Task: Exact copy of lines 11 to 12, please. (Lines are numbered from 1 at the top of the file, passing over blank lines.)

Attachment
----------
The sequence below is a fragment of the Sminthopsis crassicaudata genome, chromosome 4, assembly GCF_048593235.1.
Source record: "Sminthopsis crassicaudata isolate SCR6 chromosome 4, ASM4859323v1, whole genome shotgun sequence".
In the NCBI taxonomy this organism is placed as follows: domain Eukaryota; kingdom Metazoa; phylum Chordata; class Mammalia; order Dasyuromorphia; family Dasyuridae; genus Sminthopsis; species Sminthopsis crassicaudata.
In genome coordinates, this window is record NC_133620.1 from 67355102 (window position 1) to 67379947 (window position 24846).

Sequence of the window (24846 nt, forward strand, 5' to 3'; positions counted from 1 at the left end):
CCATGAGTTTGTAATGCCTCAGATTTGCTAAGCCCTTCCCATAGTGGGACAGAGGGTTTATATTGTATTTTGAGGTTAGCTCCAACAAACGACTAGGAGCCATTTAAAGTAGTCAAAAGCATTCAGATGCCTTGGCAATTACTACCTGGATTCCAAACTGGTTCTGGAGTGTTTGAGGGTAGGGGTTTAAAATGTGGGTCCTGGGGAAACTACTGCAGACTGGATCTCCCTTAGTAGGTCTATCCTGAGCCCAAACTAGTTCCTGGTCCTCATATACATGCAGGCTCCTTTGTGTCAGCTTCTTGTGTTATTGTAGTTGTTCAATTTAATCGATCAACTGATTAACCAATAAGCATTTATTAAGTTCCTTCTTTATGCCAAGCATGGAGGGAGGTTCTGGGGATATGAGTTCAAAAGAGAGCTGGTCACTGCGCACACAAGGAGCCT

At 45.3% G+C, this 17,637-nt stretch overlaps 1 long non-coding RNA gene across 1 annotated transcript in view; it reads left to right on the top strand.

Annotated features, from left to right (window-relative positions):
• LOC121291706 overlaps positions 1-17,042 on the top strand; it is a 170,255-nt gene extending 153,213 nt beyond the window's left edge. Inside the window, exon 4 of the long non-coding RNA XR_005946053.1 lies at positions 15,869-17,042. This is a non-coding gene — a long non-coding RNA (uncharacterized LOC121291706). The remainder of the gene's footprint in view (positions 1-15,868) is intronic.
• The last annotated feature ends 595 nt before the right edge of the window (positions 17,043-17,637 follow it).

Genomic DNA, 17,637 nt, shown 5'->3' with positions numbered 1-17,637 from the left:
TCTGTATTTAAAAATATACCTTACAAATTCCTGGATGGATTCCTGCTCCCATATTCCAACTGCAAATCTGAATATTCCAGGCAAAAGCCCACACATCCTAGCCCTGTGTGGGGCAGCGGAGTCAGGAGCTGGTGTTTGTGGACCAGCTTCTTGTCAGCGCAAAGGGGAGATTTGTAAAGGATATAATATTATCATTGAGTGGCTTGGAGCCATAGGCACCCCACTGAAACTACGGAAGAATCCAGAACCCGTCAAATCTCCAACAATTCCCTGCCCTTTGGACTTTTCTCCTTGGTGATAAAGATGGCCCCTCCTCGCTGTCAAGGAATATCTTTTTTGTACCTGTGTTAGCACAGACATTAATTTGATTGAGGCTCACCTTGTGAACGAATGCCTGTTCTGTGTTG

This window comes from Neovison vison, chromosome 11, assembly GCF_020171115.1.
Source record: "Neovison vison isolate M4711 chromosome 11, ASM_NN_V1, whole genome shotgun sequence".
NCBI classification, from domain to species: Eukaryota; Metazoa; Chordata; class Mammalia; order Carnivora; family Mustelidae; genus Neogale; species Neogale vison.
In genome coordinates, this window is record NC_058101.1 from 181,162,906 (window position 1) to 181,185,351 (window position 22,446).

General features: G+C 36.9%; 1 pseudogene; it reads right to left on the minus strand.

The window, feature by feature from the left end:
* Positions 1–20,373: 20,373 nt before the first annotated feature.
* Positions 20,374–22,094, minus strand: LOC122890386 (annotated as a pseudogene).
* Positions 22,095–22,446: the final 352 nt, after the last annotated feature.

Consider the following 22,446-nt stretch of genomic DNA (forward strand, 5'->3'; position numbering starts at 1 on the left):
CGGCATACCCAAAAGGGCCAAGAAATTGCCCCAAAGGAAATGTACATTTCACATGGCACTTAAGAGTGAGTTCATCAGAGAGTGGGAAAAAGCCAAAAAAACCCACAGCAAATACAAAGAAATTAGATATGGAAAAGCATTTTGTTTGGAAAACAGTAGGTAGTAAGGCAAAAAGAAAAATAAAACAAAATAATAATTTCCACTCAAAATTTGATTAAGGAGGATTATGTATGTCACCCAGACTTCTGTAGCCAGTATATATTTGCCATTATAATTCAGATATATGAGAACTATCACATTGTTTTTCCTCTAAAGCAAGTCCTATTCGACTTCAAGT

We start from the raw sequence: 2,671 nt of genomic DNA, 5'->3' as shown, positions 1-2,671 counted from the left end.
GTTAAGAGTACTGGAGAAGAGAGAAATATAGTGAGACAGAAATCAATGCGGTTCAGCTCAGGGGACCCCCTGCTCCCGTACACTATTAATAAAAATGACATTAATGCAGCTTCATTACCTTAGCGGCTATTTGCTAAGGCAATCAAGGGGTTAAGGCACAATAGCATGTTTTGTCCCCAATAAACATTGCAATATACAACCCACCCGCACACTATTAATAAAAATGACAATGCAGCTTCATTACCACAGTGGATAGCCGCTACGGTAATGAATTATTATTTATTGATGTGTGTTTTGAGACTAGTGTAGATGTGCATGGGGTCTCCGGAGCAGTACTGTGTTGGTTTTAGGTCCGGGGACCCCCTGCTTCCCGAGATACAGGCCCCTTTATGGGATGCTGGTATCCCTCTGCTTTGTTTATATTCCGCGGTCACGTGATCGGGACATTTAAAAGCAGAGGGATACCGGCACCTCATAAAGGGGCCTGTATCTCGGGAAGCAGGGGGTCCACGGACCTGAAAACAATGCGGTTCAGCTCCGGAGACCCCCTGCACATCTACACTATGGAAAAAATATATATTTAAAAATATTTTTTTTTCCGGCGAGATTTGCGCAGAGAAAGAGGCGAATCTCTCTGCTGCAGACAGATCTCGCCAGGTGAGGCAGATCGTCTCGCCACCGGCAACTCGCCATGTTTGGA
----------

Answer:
Genomic DNA, 17,637 nt, shown 5'->3' with positions numbered 1-17,637 from the left:
TCTGTATTTAAAAATATACCTTACAAATTCCTGGATGGATTCCTGCTCCCATATTCCAACTGCAAATCTGAATATTCCAGGCAAAAGCCCACACATCCTAGCCCTGTGTGGGGCAGCGGAGTCAGGAGCTGGTGTTTGTGGACCAGCTTCTTGTCAGCGCAAAGGGGAGATTTGTAAAGGATATAATATTATCATTGAGTGGCTTGGAGCCATAGGCACCCCACTGAAACTACGGAAGAATCCAGAACCCGTCAAATCTCCAACAATTCCCTGCCCTTTGGACTTTTCTCCTTGGTGATAAAGATGGCCCCTCCTCGCTGTCAAGGAATATCTTTTTTGTACCTGTGTTAGCACAGACATTAATTTGATTGAGGCTCACCTTGTGAACGAATGCCTGTTCTGTGTTG